(Passed House and Senate, vetoed by governor, 4/5/2013)
2010 H 1431 & H 1585 by Sen. Renzullo (R)
Would authorize individuals to purchase health insurance from out-of-state health insurance carriers selected by the insurance commissioner; would grant rulemaking authority to the insurance commissioner for the purposes of the bill. Health Insurance Policies to be Sold Without Mandates.
(HB 1431 and HB 1585 Failed to pass house, 2/03/10)
2010 S 452 by Sen. Bradley (R)
Authorizes individuals and certain businesses to purchase health insurance from out-of-state insurance companies.
(Filed 1/6/10; passed Senate, 3/3/10; did not pass House, 4/21/10)
2011 H 327 by Rep. Garcia (R)
Would authorize individuals to purchase health insurance from out-of state health insurance carriers selected by the state insurance commissioner; including rule making authority to the insurance commissioner for the purposes of the bill.
(Filed 1/6/11; pending-carryover, 3/9/11; did not pass by end of session)
2011 S 150 by Sen. Bradley (R)
Would authorize individuals and certain businesses to purchase health insurance from out-of-state insurance companies.
(Filed and referred to Senate Committee on Commerce; did not pass by end of session)
2009 S 725 by Sen. Berger (R)
Authorizes insurers licensed to sell health insurance policies in other states to offer health insurance policies in this state.
(Filed and sent to Senate Commerce Committee; did not pass by end of session) 3/24/09)
2010 S 1290 by Sen. Wilson (D)
Relates to insurance; authorizes certain out-of-state health insurers to transact insurance in this state.
(Filed and sent to Senate Retirement and Insurance Committee; did not pass by end of session, 2/02/10)
2010 S 1346, S 2036 by Sen. Gumm (D)
Relates to insurance; authorizes certain out-of-state insurers to issue certain policies in this state.
(Filed and sent to Senate Retirement and Insurance Committee; did not pass by end of session, 2/02/10)
2011 S 57 by Sen. Brown B (R)
Would create the Health Care Choice Act, authorizing the Insurance Commissioner to negotiate insurance compacts with other states; providing that out-of-state insurers would not be required to offer or provide state-mandated health benefits required by Oklahoma law or regulations in health insurance policies sold to Oklahoma residents. Would require "appropriate protection of Oklahoma consumers by allowing the Commissioner to regulate the market conduct and financial solvency of the non-admitted insurers."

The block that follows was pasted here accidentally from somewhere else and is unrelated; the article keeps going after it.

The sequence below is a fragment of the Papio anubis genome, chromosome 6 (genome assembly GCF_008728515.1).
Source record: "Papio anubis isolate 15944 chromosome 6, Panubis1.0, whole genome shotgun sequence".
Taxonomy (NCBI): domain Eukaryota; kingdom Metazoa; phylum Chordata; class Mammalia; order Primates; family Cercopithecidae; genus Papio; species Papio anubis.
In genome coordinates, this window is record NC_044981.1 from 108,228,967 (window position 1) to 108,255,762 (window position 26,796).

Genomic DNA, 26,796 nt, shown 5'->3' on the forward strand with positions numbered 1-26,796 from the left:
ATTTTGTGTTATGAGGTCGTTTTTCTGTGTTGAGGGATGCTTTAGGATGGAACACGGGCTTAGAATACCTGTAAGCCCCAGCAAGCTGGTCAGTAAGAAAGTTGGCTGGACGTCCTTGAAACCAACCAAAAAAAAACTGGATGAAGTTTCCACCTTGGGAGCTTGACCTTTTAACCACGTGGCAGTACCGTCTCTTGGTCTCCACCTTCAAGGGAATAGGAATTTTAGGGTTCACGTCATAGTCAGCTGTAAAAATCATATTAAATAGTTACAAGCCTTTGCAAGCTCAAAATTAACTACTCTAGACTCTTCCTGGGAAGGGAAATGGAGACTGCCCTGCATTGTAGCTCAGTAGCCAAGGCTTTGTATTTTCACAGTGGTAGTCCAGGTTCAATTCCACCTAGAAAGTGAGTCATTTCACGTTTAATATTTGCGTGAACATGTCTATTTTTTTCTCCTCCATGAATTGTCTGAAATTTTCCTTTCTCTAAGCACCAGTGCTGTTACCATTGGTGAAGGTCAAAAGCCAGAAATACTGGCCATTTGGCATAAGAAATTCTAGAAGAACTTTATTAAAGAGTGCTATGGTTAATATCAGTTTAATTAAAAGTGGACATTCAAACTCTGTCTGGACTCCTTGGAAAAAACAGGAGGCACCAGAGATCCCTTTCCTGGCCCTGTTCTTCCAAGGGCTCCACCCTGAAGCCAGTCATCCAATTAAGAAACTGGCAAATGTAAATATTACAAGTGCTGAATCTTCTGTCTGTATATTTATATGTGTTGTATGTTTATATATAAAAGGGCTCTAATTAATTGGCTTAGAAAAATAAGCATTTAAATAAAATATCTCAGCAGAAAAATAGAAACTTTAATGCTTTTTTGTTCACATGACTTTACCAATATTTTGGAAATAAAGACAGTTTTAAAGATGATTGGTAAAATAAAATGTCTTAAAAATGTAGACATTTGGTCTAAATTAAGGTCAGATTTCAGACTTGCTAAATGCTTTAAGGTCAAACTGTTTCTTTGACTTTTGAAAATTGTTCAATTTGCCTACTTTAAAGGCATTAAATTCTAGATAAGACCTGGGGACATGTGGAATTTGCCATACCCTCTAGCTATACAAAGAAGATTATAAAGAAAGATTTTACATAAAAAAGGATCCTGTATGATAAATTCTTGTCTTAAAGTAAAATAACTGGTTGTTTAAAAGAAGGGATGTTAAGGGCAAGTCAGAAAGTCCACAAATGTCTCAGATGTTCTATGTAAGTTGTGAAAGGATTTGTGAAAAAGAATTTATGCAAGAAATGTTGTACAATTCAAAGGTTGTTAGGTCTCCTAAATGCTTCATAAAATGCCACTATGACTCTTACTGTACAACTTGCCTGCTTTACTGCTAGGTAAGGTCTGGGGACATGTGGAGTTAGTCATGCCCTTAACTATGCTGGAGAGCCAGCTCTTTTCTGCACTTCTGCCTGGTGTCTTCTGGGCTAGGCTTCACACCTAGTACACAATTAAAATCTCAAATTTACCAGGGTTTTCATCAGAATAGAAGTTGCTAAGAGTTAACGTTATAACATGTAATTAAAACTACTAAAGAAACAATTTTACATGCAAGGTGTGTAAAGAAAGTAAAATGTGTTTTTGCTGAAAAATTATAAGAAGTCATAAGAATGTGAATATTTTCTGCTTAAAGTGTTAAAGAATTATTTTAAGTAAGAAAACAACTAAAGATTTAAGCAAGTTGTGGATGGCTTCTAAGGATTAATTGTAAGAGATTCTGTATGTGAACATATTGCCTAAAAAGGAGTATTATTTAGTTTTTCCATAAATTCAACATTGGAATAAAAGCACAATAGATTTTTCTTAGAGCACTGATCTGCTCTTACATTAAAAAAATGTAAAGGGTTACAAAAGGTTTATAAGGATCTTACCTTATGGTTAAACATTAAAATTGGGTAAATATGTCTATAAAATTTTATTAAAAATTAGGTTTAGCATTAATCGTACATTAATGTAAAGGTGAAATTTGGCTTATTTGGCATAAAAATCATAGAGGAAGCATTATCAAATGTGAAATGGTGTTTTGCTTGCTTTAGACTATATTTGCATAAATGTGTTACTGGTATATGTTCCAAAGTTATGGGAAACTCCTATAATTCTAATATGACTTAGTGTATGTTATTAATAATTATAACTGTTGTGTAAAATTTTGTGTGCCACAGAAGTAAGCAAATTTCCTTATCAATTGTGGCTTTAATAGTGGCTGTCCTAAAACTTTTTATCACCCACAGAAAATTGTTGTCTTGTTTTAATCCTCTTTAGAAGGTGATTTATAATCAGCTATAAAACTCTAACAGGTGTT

(Filed and sent to Senate Committee on Retirement and Insurance- Do pass, 2/22/11; did not pass by end of session)
2009-10 S 508 by Sen. Folmer (R)
Authorizes the purchase of health insurance from out-of-State insurers.
(Filed and sent to Senate Banking and Insurance Committee, 3/02/09; did not pass by end of session)
2011 H 47 by Rep. Baker M (R)
Amends The Insurance Department Act of 1921, provides for the right to purchase health insurance sold in other States. Provides that the Insurance Commissioner shall undertake a review of laws and regulations existing on the effective date of this section pertaining to the business of health insurance in to determine how to allow residents the ability to purchase health insurance products sold in other states by carriers not otherwise subject to subject insurance laws and regulations.
(To House Committee on Insurance, 1/19/11; held in committee as of 8/23/12)
2010 S 986 by Sen. Rose (R)
Would allow the department of insurance to offer health insurance policies from out-of-state insurers; would authorize the director of the department of insurance to conduct market and solvency examinations of out-of-state insurers seeking to offer plans; provides language that must be used in an out-of-state health insurance plan offered to state residents; authorizes the director of the department of insurance to conduct market and solvency examinations of out-of-state insurers seeking to offer plans in this state; provides language that must be present in an out-of-state health insurance plan offered to State residents.
(Filed and sent to Senate Banking and Insurance Committee; Failed Adjourned, 1/12/10)
2011 S 185 by Sen. Rose (R)
Would provide that the Department of Insurance shall authorize out-of-state insurers to offer health insurance policies in the state; authorizing market and solvency examinations of out-of-state insurers seeking to offer plans in the state; exempting policies from South Carolina coverage mandates while requiring inclusion of mandates specified by the insurer's home states.